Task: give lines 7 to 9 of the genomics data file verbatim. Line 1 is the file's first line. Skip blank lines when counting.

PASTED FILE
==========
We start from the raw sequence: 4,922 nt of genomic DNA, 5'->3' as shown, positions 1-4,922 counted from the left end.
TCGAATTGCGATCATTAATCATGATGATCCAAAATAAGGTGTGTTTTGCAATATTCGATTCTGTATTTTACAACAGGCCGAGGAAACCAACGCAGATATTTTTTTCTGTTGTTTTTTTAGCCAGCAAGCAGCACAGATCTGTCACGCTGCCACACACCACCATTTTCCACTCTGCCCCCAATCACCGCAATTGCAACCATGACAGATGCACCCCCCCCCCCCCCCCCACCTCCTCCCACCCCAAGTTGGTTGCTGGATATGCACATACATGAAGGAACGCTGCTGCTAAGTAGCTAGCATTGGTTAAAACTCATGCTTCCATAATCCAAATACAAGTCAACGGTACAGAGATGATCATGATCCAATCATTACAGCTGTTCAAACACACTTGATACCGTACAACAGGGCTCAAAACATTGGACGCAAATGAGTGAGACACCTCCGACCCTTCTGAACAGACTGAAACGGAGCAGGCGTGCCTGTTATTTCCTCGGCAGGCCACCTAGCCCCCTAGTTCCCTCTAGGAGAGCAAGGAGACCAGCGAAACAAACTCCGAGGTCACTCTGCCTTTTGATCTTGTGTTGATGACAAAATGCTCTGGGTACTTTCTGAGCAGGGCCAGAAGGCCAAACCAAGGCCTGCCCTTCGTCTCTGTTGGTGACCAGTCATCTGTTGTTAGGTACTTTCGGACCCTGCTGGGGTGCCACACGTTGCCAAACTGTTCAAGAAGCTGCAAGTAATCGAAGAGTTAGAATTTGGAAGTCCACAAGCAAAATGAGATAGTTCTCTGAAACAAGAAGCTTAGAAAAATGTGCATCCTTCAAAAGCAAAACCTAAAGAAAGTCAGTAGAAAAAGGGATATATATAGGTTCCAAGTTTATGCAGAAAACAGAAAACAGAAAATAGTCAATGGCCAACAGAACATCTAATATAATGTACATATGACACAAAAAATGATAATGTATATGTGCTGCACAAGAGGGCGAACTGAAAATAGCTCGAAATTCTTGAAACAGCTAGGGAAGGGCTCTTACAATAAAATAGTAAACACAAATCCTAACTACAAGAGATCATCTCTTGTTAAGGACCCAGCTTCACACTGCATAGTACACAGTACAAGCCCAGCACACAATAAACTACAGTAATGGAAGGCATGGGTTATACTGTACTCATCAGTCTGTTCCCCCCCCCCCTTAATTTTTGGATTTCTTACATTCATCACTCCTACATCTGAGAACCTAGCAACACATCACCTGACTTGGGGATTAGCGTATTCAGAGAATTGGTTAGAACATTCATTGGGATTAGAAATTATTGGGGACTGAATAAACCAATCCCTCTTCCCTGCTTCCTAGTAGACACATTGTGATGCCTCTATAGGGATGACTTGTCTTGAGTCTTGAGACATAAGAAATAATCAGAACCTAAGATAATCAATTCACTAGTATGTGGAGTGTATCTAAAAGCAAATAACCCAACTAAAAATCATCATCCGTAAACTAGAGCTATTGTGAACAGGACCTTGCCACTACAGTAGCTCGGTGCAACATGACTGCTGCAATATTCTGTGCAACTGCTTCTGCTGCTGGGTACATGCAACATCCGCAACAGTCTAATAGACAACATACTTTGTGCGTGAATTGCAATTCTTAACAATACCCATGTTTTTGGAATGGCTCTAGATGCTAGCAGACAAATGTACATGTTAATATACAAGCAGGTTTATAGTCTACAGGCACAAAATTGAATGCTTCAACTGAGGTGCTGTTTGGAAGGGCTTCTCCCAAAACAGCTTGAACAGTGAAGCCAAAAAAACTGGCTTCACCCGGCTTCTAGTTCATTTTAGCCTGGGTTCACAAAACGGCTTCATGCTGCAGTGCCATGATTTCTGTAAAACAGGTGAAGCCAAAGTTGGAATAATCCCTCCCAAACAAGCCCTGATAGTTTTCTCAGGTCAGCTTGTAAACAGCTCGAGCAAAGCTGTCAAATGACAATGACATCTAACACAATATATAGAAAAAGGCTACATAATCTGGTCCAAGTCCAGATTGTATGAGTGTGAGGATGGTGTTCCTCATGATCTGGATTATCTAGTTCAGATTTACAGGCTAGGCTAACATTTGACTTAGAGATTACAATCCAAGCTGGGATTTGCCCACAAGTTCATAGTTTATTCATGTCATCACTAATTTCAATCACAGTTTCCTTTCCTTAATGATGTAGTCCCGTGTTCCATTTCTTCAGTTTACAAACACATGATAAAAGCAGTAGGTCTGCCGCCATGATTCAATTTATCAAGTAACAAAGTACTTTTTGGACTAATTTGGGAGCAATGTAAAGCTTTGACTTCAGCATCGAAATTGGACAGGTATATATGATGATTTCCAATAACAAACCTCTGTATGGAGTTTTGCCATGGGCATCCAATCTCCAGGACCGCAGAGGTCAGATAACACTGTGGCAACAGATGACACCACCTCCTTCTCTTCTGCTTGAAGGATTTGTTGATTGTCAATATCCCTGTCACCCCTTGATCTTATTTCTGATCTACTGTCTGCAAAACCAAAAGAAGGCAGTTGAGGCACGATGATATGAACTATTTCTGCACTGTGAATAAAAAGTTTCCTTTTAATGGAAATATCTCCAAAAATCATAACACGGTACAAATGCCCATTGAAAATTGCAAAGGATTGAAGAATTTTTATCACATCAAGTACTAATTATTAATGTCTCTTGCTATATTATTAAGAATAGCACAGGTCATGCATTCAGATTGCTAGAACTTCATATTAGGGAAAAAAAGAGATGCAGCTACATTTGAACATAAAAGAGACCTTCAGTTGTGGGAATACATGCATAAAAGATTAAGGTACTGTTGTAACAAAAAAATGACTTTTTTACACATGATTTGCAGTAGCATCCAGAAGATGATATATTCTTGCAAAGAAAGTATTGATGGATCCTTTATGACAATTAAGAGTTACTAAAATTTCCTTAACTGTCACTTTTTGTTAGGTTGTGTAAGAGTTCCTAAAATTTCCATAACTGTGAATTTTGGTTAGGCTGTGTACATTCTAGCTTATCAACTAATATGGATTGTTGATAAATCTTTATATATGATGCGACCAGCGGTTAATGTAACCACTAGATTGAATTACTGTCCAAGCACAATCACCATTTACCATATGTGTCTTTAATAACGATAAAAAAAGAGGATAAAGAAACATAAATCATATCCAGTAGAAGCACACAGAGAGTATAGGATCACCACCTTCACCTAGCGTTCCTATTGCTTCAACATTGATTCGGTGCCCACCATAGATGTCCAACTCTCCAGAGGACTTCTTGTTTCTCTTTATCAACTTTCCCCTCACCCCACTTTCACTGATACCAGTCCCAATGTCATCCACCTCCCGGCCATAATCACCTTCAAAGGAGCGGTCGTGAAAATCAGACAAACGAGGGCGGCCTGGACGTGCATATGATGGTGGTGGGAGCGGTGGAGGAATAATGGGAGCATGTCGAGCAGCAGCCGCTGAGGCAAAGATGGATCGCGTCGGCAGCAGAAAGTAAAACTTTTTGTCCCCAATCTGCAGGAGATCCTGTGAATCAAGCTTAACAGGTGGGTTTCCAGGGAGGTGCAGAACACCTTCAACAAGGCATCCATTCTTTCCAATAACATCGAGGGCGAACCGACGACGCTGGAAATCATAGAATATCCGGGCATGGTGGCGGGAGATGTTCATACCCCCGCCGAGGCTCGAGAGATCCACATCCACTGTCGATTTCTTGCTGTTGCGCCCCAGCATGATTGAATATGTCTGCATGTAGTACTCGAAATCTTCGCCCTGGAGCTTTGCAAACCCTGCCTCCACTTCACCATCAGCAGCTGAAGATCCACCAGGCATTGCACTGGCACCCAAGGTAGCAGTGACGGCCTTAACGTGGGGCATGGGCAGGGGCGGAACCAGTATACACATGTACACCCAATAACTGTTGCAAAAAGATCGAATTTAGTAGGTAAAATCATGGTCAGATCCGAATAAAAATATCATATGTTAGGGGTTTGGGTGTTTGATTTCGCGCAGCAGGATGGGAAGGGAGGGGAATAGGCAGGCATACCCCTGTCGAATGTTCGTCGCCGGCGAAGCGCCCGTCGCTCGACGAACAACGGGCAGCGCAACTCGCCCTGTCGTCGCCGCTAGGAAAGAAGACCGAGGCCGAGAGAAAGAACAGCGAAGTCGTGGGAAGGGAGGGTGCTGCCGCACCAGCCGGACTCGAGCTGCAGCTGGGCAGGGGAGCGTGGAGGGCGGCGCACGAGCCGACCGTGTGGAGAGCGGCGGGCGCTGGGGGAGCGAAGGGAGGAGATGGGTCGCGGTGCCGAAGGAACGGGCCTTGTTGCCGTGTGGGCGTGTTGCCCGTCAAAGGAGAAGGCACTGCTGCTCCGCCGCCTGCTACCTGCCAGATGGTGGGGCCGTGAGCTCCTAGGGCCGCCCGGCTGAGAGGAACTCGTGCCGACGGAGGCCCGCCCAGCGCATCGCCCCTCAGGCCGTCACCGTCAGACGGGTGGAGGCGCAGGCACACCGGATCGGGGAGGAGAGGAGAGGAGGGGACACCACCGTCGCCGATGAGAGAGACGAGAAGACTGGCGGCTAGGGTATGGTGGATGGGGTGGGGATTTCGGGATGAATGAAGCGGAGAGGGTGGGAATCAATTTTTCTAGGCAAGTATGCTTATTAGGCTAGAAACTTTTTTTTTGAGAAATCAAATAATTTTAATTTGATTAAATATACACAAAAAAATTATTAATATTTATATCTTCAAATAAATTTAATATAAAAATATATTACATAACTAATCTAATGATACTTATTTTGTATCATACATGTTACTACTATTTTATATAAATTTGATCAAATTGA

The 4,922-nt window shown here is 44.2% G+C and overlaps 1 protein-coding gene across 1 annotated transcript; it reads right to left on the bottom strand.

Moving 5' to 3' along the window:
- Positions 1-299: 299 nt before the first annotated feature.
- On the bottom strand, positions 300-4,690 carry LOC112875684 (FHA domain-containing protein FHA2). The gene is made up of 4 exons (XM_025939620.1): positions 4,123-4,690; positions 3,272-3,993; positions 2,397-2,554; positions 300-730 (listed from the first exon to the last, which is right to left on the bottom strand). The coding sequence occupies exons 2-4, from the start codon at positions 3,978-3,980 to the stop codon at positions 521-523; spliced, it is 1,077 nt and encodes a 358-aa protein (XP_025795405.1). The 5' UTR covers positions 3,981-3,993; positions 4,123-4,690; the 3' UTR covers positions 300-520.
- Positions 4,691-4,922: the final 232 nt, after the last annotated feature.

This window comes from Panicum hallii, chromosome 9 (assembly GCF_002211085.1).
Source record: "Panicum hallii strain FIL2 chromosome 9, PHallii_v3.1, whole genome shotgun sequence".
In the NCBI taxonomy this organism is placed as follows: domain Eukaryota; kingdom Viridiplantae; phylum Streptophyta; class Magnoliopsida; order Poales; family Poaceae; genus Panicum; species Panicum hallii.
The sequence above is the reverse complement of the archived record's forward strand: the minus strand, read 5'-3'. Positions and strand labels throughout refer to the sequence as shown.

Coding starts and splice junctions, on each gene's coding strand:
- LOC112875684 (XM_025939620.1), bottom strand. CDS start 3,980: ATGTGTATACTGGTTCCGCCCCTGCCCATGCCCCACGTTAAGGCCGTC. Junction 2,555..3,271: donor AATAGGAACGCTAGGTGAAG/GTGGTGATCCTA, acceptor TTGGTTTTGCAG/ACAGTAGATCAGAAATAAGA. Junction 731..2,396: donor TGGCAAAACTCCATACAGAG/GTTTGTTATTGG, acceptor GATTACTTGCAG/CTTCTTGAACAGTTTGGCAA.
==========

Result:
- Positions 4,691-4,922: the final 232 nt, after the last annotated feature.

This window comes from Panicum hallii, chromosome 9 (assembly GCF_002211085.1).
Source record: "Panicum hallii strain FIL2 chromosome 9, PHallii_v3.1, whole genome shotgun sequence".